Relative value units (RVUs) were devised to provide a common scale to judge the relative resources used to provide a service. The relative value of each service is reassessed periodically by the Relative Value Scale Update Committee and others to decide whether changes need to be made.
In a recent ‘Viewpoint’ paper (Nurok and Gewertz; JAMA, 2019) the authors make a powerful case that the use of RVUs as the only measure of physician performance is not only misplaced but leads to inferior patient care. The connection to financial compensation such as bonuses is especially fraught. The report that some organizations are moving away from RVU-based, fee-for-service reimbursement methods that alternative payment models that focus on quality rather than incentivize high volume care. They provide evidence that these non-RVU models can even reduce healthcare costs.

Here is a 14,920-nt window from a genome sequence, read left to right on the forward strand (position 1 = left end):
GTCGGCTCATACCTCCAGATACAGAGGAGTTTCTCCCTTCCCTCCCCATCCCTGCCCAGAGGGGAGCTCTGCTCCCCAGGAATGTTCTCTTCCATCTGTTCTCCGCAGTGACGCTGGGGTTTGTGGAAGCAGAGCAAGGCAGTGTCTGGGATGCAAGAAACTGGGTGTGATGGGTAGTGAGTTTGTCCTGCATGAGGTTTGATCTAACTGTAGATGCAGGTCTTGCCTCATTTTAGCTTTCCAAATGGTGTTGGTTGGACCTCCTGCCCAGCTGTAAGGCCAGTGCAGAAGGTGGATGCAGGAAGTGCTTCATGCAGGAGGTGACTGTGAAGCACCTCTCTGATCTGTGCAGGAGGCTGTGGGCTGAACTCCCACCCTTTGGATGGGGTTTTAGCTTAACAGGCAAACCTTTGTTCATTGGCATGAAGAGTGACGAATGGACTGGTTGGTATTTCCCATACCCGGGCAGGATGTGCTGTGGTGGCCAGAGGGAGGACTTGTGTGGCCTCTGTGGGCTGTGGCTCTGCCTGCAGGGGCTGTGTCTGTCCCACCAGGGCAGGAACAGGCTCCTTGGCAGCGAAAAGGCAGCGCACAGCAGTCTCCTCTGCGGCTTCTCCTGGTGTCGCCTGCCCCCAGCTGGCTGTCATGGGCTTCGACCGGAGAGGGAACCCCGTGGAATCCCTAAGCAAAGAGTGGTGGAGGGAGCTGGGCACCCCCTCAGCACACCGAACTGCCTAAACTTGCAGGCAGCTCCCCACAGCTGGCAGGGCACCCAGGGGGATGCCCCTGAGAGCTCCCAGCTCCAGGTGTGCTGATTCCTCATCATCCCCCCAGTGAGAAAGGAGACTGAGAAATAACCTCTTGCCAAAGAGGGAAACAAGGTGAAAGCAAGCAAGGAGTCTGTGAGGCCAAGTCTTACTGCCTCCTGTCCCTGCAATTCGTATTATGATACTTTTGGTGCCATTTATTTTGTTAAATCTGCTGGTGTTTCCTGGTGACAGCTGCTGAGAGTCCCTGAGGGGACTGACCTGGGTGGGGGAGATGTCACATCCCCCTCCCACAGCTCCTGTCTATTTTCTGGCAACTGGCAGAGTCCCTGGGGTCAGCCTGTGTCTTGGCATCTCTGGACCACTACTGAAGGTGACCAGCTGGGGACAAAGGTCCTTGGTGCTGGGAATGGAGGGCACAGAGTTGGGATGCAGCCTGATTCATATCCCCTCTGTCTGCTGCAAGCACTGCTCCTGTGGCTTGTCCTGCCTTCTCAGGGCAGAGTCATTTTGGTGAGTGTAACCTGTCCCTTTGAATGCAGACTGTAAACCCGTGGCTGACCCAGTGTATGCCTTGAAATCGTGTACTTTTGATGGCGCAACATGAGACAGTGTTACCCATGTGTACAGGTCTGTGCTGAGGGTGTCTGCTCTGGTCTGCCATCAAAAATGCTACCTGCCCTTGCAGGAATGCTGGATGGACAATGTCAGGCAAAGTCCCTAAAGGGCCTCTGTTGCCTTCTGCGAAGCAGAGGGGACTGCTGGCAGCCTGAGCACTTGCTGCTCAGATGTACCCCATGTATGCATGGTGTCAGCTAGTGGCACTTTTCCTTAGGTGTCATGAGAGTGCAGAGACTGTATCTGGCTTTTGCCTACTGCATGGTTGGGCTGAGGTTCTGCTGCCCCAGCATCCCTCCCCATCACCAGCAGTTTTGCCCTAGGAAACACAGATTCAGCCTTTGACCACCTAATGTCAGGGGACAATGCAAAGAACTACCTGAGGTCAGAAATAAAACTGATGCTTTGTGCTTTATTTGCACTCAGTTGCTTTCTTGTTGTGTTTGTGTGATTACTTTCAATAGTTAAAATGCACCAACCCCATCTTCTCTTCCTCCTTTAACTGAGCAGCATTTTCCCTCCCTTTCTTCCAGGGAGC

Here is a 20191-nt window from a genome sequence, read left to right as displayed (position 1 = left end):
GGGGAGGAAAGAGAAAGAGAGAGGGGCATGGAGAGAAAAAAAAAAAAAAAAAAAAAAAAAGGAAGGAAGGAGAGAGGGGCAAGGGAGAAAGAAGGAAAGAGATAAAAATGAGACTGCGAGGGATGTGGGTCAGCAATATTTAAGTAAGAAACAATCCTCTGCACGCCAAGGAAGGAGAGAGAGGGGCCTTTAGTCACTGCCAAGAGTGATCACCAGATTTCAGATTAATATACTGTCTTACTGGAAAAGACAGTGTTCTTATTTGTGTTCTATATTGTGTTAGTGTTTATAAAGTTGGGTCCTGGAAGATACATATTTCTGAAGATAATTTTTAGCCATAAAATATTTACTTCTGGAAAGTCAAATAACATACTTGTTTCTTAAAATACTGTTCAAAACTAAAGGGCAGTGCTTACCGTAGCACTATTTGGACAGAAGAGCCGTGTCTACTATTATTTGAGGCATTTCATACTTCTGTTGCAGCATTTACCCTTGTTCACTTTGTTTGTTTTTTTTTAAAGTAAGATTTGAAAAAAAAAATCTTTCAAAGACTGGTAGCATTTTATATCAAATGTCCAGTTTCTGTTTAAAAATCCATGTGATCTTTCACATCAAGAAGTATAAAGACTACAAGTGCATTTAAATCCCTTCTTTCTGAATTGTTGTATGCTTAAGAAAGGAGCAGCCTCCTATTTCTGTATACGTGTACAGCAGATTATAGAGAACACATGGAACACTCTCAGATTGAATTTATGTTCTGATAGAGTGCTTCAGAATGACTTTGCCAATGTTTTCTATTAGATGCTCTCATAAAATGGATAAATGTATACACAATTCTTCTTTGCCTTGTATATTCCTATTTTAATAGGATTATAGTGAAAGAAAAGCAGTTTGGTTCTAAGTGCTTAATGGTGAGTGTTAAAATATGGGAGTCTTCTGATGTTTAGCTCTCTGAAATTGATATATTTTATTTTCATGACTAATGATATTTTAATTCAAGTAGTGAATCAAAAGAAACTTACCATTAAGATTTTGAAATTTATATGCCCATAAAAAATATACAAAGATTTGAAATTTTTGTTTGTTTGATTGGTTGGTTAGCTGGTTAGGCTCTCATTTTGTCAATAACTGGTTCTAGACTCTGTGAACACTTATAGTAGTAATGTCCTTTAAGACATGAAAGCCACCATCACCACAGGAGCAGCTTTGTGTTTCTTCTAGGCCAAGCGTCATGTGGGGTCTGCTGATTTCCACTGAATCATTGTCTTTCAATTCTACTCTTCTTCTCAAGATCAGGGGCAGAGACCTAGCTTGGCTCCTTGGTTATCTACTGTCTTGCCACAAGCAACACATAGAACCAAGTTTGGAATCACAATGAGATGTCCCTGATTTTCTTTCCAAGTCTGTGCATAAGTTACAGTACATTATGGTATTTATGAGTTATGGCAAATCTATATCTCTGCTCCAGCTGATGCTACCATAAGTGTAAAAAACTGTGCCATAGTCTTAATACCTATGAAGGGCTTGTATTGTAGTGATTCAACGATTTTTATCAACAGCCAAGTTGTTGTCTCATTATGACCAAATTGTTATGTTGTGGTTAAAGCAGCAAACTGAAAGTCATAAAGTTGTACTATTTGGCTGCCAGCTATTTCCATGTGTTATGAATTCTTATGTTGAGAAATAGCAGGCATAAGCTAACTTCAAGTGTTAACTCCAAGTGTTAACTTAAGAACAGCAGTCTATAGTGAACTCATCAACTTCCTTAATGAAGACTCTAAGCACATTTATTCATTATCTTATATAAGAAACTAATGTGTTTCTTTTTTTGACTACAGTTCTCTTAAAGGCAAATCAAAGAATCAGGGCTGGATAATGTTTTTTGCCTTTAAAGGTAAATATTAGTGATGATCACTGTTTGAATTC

Aside from financial incentives, the authors also point out the moral reasons exist for moving away from RVU-based compensation models. A physician’s first duty should always be to the patient and not the payors. Furthermore, RVUs emphasize procedures while diminishing the role of public health and important physician-patient interactions, such as counseling.
In summary, RVUs should be just one part not the only party of individual clinician performance. One group created the all-in model consisting of
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